Smarter.  Brighter.  Better.

CCEC is converting to a new banking system on JUNE 1, 2016.  There will be service interruptions from Tuesday, May 31 at 3pm to Wednesday, June 1 in the late afternoon.  If you have further questions, please visit our website for more information or phone 604.254.4100.


During this conversion period, if you have any questions concerning your account we encourage you to contact the branch through email or by phone to 604.254.4100.

After conversion, if you have specific problem with your card or online access, please provide us with as much detail as possible about the issue, to assist us in tracking down the source of the issue.  Details would include the date and time, location (ATM or retail outlet), exactly what you were trying to do, and the exact error message.

Nothing is perfect and we ask you to check on your Future Bill Payments to confirm that bills were paid if they were scheduled during the conversion period.  Bill payments scheduled for June 1 will not be processed at the beginning of the day as usual, but will be processed in the afternoon, after the conversion is complete.

Q:  Why are we converting the banking system?

A:  We are converting to a new banking system to provide you with increased reliability and to increase our capacity to provide you with new services.  During the conversion, we will be doing everything we can to minimize any member impact; however, there will be some changes that will be necessary and important to note.  For updates, visit our website at .

Q: When is this happening?  And, can I get money from an ATM, do online banking, and make purchases?

A:  We are converting to this new banking system from Tuesday, May 31 at 3pm to Wednesday, June 1 in the late afternoon.  


You can deposit cheques or cash in an ATM.
the funds
deposited at ATM’s during this period will not be available for withdrawals.


Q: Will my cheques and pre-authorized debits and credits be cleared?

A: On Tuesday, May 31, we will process the clearing files as usual.  We anticipate we will next process the clearing file on June 1 in the afternoon, after our upgraded banking system is up and running.

If you have important transactions or special requests from May 31 to June 1, please get in touch with us ASAP so that we can address your concerns.

Q:  So, what can and can’t I do during this time?

A: See our Service Interruption At A Glance chart:


Telephone Support

Branch Banking


Online, Mobile & Telephone Banking

Monday, May 30


Closed as usual



Tuesday, May 31 before 3pm

Business as usual for account and transaction processing up to 3pm.

Open 10am-3pm



Tuesday, May 31 after 3pm

We are available to answer questions until 5pm.


Limited. We cannot process transactions after 3pm.

Not Available. Transactions cannot be processed after 3pm.

Wednesday, June 1

We are available to answer questions from 10:00am to 5:00pm.


Limited. We cannot process transactions until late afternoon.

Not Available. Transactions cannot be processed until late afternoon.

Thursday, June 2

Open 10am-5pm business as usual

Open 10am-5pm business as usual




Q: What changes will I notice in the new banking system?

A:  We’ve listened. The new system reflects a few of your requests.  You will see more features and easier navigation.  The system will provide greater reliability and give us the capacity to add new services.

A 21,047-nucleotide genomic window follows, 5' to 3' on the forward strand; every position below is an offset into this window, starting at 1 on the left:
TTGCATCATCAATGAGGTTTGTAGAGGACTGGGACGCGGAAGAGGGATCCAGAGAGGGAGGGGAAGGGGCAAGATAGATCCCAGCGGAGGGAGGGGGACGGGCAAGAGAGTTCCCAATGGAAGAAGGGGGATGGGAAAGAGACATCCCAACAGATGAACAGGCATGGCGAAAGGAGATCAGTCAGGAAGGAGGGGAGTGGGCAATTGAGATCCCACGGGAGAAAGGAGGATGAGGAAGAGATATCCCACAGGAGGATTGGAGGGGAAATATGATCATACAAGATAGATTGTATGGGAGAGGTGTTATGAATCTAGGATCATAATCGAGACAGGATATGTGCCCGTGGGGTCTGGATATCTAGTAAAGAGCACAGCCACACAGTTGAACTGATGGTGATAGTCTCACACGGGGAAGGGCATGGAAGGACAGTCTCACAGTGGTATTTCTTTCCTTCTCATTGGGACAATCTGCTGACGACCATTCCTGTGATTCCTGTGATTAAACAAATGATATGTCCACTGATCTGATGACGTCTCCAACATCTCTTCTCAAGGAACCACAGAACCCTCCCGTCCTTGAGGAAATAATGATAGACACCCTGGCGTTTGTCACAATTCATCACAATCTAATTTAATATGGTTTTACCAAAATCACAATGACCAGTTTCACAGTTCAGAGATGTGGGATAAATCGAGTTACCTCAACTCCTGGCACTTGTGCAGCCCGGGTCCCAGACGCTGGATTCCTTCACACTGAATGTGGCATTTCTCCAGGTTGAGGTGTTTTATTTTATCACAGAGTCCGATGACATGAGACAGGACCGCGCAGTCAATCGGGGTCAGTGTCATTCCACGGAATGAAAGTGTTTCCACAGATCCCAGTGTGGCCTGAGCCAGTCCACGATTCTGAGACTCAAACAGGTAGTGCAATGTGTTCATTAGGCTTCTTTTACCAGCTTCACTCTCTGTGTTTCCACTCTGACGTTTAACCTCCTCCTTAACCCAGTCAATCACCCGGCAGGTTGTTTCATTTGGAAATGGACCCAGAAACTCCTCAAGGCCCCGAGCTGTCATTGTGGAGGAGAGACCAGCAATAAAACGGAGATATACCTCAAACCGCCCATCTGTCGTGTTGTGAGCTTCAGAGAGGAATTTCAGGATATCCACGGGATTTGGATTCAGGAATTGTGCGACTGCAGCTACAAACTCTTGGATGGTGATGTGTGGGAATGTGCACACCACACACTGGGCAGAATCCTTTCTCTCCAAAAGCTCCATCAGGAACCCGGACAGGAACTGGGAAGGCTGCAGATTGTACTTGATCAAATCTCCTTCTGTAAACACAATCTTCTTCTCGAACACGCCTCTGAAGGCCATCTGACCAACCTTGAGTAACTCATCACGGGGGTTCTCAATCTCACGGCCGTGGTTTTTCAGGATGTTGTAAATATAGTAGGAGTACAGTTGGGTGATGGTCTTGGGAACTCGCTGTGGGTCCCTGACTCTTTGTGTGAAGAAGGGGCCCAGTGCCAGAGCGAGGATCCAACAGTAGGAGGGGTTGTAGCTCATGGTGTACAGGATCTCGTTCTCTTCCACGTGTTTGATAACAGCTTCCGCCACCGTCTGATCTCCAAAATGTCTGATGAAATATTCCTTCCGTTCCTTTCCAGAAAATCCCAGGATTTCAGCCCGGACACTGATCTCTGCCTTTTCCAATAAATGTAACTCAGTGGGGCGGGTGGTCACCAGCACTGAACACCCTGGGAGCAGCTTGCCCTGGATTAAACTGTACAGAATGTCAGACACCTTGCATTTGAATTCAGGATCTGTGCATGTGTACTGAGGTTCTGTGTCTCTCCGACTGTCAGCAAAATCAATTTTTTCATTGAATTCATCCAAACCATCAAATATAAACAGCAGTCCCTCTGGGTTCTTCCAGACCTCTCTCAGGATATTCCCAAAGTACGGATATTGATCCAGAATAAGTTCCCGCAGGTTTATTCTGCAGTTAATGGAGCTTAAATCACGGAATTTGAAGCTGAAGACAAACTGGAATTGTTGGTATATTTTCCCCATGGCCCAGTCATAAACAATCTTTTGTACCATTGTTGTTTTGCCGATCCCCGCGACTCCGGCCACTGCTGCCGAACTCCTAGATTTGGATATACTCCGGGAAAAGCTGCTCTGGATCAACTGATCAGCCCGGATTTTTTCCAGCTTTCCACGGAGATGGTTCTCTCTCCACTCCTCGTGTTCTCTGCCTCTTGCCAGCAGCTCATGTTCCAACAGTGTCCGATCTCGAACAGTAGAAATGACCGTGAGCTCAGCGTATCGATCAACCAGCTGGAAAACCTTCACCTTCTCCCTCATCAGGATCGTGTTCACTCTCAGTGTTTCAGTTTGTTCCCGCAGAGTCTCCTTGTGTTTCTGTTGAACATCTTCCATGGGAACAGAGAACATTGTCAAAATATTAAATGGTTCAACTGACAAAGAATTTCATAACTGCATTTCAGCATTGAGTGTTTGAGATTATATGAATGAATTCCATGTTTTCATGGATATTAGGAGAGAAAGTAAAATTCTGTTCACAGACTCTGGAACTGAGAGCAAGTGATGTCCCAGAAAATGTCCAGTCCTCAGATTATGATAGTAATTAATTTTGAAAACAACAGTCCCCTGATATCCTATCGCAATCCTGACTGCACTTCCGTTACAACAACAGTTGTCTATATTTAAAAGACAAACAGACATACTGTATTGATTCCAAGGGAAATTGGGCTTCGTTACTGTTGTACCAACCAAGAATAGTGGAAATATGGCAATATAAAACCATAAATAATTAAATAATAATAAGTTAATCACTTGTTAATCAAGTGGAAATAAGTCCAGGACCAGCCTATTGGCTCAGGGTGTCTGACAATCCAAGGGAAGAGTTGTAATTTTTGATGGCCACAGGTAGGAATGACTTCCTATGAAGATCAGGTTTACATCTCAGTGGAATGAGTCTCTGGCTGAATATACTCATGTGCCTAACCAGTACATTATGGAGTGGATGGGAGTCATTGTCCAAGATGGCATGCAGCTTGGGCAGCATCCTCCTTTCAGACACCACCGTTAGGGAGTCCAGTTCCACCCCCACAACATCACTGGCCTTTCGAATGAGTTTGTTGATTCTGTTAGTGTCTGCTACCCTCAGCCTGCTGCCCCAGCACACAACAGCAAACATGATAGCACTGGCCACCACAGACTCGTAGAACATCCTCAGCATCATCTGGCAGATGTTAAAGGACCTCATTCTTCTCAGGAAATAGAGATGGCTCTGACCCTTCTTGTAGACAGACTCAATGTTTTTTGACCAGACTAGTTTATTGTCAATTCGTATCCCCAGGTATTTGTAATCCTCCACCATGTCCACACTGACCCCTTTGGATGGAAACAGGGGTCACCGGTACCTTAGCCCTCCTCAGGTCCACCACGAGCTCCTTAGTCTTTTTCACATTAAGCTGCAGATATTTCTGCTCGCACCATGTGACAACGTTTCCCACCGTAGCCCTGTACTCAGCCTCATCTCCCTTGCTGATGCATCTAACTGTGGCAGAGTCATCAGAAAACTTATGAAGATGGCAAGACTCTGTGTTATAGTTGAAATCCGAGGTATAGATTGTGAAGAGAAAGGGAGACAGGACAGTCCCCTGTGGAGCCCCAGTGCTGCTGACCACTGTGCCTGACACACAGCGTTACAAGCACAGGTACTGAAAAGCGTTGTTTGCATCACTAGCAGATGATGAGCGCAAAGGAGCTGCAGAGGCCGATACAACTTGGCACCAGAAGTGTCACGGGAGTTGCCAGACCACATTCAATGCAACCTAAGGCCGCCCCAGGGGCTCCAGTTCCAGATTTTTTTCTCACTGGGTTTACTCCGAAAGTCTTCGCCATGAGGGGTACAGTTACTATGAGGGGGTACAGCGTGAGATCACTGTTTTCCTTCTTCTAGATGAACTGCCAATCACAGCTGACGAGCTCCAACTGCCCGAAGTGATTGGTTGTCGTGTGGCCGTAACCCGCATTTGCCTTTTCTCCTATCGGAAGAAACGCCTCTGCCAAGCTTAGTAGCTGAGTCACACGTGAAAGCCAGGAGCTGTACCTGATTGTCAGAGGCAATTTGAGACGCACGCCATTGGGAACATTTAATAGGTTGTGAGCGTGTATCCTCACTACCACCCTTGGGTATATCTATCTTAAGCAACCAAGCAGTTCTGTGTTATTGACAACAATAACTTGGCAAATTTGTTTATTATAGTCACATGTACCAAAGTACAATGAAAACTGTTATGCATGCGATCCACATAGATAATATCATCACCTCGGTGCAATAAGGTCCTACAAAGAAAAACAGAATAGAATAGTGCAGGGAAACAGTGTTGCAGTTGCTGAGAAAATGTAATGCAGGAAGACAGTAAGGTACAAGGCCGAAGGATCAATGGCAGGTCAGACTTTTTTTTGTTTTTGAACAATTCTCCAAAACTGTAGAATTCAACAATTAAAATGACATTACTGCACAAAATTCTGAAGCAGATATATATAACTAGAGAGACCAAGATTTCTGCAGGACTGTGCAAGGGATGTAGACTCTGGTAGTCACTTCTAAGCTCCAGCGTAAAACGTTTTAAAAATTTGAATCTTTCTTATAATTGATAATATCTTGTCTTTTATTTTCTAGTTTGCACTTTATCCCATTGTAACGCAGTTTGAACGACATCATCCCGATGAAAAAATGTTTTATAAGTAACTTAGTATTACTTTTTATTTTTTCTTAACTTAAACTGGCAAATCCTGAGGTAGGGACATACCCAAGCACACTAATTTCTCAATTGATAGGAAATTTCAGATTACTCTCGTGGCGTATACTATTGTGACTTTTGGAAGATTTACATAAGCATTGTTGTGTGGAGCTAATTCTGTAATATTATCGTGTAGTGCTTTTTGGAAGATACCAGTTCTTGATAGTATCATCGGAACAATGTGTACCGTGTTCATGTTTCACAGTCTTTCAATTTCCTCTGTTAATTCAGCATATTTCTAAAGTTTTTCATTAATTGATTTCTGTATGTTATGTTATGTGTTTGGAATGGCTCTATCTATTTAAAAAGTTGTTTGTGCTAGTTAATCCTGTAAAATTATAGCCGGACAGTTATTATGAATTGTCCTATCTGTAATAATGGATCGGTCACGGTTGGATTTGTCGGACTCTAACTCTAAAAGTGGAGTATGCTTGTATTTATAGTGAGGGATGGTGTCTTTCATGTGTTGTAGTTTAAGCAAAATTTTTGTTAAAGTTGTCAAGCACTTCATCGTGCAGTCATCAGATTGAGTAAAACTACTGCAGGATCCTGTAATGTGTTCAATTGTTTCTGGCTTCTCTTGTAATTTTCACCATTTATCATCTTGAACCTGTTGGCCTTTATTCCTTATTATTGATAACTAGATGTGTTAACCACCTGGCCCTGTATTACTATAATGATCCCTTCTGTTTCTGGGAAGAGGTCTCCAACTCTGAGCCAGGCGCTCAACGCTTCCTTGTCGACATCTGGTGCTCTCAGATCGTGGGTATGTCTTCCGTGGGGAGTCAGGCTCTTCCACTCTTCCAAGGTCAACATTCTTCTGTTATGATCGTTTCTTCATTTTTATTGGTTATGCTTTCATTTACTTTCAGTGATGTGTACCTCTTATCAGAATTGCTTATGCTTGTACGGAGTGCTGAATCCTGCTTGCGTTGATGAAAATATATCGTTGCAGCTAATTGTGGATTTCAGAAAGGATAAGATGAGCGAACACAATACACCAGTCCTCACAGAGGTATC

• NEW in Online Banking: You can download account activity to a PDF file; and we’ve added the Recurring Bill Payments feature to save you time to pay the same amount on regularly scheduled bills.
  • NEW in Telephone Banking: The phone numbers will be changing.  The new number for local calls is 778-588-6811 and toll-free is 1 844-588-6811.  Listen carefully as the order on the menu options has also changed and we do not have a Loan Payment option.  Navigation is easier.  Changes include:
  • Press * to go back to the previous option;
  • Use * key for decimal point when entering amount of the bill.
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Dan Lewis, a grassroots protester who participated 20 years ago in one of the largest acts of civil disobedience in Canadian history, has started Clayoquot Action to address the areas’ new threats.  The area known as the “Last Great Rainforest” is threatened by a proposed open pit copper mine by Imperial Metals, salmon farms, and the risk of oil spills if pipelines are built from Alberta to BC. 

Dan moved to Tofino in 1991 to operate ocean kayak tours in an area he calls the best kayaking locale in BC.  However, he quickly realized he had to get involved in conservation efforts out of self-defense.  He says, “The places I loved to visit, the wildlife living there, and my own livelihood was being put at risk by transnational corporations.”  He adds that, “Through this work I met people like my current partner Bonny Glambeck who helped me understand the linkages between various forms of oppression—that racism and sexism are related to human’s destruction of the environment.”

Looking back at the Clayoquot Summer 1993, he says, “As a movement we learned that when many people come together and contribute their talents, time and money, great things can be accomplished.  Using feminist consensus process, we were able to create joint actions in which all participants had a sense of ownership.”  Fast forward 20 years and Clayoquot Action is taking a fresh approach working to protect biocultural diversity using research, education, and peaceful direct action.  The conservation group stands for indigenous rights, democratic rights, and the rights of Mother Earth. 

Dan says the conservation movement has changed.  He says, “It's hard to believe that we were able to organize the mass protests (12,000 people participated) by faxing posters to health food stores.”  He comments on the changes noting that social media has made it easier to communicate and organize; environmental threats are taken far more seriously with most people acknowledge that mining disasters and oil spills are bad, and that climate change is real.  He feels there was a real awakening of ecological consciousness in the late ‘80s and early ‘90s, and it feels like such times are upon us again.